Influence of tongue/mandible volume ratio on oropharyngeal airway in Japanese male patients with obstructive sleep apnea

Source

Department of Fixed Prosthodontics, School of Dental Medicine, Tsurumi University, Yokohama, Japan

Abstract

OBJECTIVES:

The objective of this study was to investigate the influence on the upper airway of the size ratio of tongue and mandible (T/M ratio) with 3D reconstructed models from computed tomography (CT) data.

STUDY DESIGN:

The subjects were 40 OSA male patients. The age of the patients ranged from 25 to 77 years, with an average age of 52.6 ± 12.5 years. The body mass index (BMI) of the patients ranged from 20.1 to 35.8 kg/m(2), with an average BMI of 25.4 ± 3.4 kg/m(2). All patients underwent a full-night . The mean AHI for our subjects was 23.6 ± 18.3 events per hour. CT imaging examinations were carried out in each patient. The mandible and airway volume (between posterior nasal spine [PNS] and the tip of the epiglottis) were segmented based on Hounsfield units, automatically or semi-automatically, and their volume was calculated from the number of voxels. The tongue was carefully outlined, and the inside of the tongue was smeared on each of the axial, frontal, and sagittal planes with a semi-automatic segmentation tool. The tongue/mandible (T/M) ratio was calculated from the volume of the mandible and the tongue. In addition, we investigated simple correlations between our anatomical variables and BMI, age, and AHI.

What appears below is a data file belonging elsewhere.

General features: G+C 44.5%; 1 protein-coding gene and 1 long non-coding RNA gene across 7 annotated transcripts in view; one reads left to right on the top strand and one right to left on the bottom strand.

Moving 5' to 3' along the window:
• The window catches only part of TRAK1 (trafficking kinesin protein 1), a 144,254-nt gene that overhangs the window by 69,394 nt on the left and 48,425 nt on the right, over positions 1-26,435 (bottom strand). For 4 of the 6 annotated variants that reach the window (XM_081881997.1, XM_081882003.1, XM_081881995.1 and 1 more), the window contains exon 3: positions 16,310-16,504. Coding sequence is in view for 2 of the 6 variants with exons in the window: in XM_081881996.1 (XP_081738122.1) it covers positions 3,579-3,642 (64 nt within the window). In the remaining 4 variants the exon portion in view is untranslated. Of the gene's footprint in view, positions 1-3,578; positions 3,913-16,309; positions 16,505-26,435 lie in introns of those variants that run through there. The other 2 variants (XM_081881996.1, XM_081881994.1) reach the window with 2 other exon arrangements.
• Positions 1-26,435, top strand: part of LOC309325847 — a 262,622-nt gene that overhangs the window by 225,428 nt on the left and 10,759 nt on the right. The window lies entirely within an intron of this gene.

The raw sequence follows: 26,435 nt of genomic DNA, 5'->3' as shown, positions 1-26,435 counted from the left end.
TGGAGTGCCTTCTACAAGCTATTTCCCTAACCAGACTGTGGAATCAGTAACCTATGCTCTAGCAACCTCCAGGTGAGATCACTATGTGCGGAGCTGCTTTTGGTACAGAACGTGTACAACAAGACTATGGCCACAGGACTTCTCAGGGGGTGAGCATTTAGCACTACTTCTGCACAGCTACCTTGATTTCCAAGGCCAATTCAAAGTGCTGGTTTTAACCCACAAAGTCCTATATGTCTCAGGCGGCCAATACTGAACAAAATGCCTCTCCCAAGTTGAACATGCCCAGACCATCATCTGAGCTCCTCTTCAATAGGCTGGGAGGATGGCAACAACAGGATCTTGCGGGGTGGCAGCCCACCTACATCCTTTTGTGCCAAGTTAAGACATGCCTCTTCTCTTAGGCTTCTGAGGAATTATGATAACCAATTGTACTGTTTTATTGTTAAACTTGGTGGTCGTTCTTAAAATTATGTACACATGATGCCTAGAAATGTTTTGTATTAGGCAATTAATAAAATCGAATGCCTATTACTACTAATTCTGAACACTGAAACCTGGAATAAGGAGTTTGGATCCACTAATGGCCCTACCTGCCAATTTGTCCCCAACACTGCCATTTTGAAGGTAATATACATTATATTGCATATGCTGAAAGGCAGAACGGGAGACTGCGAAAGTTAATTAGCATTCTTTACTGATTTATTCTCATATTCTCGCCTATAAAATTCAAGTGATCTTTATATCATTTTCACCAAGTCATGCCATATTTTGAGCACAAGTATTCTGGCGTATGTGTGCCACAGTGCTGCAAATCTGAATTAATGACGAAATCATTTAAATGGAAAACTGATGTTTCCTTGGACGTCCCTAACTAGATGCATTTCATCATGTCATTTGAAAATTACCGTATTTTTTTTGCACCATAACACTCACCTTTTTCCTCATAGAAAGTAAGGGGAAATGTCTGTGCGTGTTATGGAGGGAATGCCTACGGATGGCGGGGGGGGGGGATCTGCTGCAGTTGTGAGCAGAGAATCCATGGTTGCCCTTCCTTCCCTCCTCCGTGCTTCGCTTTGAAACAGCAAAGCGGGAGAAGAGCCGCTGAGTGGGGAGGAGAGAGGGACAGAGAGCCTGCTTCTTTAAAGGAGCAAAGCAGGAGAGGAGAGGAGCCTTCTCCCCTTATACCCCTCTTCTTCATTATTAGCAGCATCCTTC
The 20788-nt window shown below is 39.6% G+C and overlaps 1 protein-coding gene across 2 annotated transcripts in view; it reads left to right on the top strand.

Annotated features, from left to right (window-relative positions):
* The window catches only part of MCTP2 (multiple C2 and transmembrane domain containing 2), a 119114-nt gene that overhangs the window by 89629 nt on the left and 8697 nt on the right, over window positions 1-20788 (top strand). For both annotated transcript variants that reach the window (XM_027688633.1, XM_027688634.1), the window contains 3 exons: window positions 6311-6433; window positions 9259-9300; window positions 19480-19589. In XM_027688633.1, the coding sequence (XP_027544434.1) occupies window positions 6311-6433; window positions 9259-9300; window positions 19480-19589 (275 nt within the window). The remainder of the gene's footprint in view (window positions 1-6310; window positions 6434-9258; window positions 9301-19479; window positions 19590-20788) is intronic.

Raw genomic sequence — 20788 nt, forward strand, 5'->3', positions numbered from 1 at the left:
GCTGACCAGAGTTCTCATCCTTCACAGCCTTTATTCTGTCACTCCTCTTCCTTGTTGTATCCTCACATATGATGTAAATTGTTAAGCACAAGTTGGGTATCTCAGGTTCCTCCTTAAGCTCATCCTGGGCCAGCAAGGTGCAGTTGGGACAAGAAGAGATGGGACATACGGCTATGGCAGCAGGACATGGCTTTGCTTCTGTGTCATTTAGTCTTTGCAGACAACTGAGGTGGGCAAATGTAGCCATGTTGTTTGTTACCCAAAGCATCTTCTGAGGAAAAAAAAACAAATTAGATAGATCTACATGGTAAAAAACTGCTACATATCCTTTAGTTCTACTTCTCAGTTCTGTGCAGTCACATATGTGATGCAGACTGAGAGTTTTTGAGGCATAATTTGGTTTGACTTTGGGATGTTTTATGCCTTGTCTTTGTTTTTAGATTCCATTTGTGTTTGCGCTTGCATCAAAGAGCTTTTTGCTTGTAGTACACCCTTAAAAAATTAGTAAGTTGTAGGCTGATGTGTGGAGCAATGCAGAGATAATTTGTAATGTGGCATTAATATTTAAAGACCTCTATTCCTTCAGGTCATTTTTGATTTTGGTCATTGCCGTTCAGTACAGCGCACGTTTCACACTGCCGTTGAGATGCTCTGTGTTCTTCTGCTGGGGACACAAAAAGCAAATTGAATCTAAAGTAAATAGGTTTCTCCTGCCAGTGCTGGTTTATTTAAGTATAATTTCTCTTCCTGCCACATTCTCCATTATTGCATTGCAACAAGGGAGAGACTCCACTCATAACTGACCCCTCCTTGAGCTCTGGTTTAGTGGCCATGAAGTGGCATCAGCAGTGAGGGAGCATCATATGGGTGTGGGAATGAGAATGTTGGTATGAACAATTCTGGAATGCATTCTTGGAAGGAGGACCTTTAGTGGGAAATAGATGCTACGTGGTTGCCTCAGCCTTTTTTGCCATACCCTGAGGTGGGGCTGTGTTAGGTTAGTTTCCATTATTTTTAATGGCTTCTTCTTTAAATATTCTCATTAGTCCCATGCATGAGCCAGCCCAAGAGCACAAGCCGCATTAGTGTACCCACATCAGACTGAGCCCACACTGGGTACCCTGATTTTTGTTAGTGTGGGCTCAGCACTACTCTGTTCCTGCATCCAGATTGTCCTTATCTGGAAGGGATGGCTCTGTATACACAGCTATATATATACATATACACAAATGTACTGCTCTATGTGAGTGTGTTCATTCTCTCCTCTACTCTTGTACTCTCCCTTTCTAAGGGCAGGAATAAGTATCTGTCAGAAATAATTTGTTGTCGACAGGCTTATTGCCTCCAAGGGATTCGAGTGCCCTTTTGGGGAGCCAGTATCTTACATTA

RESULTS:

In this study, the mean tongue and mandible volume were 79.00 ± 1.06 cm(3) and 87.80 ± 1.21 cm(3), respectively. As BMI increases, tongue volume increases (P = .004) and airway volume decreases (P = .021). However, no significant correlation was found between severity of OSA (AHI) and other variables. On the other hand, there was a negative correlation between airway volume and T/M ratio (P = .046).

CONCLUSION:

As tongue volume increases with BMI, the posterior airway is affected, and thus is likely to be involved in the development of OSA; however, in this study there was no correlation between the severity of sleep apnea (AHI) and other variables in the study.

Oral Surg Oral Med Oral Pathol Oral Radiol Endod. 2011 Feb;111(2):239-43.

 

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